The lure of the gold
Stuck in snow and ice in South Carolina, I've been ruminating Paul's New Year missive about the Brits in America, with its sordid plot line of filthy lucre and their collective misguided, duplicitous claims of divine guidance when, if truth be told, it's all about the gold.
His accusations are not new, of course and my ipod (actually, iphone) reveals an all too telling corrective, subconsciously placed there to ensure a purer ethical motivation. It's a number from Wagner's Der Ring des Nibelungen, a quartet of hits about money, sex and power - that triumvirate of deadly allurements. The lyrics rap about a magic ring that grants the power to rule the world, forged by the Nibelung dwarf named "Alberich" (think, Trueman) from gold he stole from the Rhinemaidens (think, British disestablished church) in the river Rhine (think, middle England, west of the Cotswolds). As the dwarf Alberich snatches the gold from the Rhinemaidens, he sings: "Der Welt Erbe gewänn' ich zu eigen durch dich?" which (roughly translated) means "All the wealth of the world is mine, baby!" The gods trick him (think, Van Til, Machen) steal the gold and take it Valhalla (think, Westminster Seminary). Fourteen/fifteen hours later, following agonizing tales of treachery, lies and death, the truth emerges: that there gold is cursed and no good comes of it.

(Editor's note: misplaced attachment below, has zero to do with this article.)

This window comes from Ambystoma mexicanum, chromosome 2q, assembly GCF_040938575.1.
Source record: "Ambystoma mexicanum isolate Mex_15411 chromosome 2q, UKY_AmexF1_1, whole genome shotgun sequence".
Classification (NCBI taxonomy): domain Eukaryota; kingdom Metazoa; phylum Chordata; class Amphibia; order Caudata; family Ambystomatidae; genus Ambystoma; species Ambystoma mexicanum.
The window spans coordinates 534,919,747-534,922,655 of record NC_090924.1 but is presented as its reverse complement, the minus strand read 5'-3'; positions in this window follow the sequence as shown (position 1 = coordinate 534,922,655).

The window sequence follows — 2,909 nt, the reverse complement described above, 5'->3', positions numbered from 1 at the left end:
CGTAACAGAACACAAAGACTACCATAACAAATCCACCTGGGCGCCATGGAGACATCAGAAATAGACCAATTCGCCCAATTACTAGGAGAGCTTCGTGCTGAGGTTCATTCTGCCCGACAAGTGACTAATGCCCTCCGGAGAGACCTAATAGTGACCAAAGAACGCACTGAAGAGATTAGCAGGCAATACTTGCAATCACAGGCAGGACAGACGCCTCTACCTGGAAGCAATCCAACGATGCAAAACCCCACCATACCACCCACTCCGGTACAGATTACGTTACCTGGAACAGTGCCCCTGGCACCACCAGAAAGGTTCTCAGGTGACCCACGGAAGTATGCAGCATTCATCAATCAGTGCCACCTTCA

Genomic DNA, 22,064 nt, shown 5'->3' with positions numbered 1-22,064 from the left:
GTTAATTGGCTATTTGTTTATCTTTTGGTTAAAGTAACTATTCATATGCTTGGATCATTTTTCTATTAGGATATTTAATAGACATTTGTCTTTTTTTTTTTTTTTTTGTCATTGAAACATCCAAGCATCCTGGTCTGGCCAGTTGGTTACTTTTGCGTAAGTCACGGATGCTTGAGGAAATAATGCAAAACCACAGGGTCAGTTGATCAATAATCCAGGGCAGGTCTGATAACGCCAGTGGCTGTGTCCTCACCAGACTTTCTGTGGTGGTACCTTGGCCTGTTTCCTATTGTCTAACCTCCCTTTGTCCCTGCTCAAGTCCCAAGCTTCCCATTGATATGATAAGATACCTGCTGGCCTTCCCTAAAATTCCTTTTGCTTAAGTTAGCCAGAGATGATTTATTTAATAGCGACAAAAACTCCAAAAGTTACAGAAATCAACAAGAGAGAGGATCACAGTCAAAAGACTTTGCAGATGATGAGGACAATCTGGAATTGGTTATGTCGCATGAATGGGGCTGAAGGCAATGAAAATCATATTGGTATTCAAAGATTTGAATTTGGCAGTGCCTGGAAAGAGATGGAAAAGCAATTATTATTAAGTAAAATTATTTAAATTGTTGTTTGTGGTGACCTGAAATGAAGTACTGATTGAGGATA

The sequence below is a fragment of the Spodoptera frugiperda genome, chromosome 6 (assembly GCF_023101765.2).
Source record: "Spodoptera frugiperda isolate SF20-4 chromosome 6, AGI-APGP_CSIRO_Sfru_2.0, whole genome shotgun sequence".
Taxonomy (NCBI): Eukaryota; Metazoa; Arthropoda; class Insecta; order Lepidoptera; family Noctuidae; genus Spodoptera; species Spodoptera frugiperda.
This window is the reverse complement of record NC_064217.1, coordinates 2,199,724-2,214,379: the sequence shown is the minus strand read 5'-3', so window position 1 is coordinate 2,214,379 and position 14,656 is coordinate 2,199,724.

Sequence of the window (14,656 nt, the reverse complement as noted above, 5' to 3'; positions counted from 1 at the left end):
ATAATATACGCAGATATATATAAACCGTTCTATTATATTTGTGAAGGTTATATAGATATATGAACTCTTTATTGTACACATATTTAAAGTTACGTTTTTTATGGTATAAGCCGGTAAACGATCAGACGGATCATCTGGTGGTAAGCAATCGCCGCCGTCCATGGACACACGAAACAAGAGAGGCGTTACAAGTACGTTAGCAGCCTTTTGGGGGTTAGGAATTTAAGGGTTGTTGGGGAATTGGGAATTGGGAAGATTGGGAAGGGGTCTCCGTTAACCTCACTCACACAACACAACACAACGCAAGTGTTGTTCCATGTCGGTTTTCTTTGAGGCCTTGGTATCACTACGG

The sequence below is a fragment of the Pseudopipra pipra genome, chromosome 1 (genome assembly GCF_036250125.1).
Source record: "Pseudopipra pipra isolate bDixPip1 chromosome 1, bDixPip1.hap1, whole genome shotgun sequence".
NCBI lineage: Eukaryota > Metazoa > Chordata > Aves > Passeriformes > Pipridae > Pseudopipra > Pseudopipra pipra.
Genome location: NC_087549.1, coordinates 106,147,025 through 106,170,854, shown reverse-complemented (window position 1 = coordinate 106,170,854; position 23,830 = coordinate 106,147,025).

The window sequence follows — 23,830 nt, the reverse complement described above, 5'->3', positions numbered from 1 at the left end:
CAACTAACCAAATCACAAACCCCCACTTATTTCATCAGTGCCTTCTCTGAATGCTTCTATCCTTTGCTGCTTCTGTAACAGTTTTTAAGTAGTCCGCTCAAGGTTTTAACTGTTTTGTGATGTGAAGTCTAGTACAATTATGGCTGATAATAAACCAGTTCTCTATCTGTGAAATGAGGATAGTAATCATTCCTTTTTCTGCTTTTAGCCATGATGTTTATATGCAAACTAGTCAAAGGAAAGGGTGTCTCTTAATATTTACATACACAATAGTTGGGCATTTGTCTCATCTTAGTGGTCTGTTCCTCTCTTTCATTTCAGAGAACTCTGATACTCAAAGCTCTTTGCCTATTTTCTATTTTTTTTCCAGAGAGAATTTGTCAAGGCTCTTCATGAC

So Paul, I'm armed my man against the lure of the gold. As for Trotter, well anyone who has read his book Republocrat knows his meta-narrative: all of history has an economic explanation. "The love of money is the root of all evil" (1 Tim. 6:10).
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